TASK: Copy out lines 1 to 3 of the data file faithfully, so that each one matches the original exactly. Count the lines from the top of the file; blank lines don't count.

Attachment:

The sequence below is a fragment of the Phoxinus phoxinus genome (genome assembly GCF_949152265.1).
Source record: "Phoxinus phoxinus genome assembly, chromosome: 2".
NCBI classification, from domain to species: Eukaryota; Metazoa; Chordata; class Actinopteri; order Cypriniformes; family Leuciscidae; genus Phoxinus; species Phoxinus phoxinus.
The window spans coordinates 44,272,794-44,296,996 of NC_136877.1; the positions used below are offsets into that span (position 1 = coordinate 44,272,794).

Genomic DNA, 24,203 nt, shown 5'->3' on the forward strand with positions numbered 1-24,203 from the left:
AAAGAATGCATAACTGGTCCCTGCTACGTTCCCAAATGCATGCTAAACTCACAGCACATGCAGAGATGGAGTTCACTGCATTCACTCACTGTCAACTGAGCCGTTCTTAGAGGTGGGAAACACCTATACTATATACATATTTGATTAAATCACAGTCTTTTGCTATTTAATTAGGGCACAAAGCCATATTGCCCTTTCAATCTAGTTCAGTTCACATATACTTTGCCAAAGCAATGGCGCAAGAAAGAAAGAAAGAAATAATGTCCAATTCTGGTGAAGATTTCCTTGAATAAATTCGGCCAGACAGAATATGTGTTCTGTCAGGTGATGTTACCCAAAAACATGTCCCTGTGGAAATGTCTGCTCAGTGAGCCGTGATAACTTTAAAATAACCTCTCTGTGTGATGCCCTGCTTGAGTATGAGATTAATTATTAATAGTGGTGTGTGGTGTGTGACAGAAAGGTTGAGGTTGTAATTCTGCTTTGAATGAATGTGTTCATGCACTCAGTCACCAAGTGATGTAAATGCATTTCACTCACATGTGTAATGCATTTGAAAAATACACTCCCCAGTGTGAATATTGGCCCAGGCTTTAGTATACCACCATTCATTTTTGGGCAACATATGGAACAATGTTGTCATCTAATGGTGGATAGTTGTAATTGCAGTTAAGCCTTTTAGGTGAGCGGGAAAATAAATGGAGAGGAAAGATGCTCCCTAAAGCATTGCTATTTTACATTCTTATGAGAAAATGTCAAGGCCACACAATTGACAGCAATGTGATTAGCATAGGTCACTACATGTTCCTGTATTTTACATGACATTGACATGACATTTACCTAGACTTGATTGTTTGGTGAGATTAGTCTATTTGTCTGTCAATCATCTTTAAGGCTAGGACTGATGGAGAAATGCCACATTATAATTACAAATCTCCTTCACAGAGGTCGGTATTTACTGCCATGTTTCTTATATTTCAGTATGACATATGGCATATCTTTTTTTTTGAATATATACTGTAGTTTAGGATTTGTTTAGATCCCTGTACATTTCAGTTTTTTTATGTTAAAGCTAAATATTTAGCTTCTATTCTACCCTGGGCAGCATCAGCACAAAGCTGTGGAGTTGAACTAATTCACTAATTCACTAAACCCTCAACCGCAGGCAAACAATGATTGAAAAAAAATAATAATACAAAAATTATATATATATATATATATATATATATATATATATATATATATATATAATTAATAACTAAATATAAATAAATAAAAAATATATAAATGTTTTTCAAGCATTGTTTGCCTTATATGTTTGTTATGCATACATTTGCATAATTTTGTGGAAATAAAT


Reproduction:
The sequence below is a fragment of the Phoxinus phoxinus genome (genome assembly GCF_949152265.1).
Source record: "Phoxinus phoxinus genome assembly, chromosome: 2".
NCBI classification, from domain to species: Eukaryota; Metazoa; Chordata; class Actinopteri; order Cypriniformes; family Leuciscidae; genus Phoxinus; species Phoxinus phoxinus.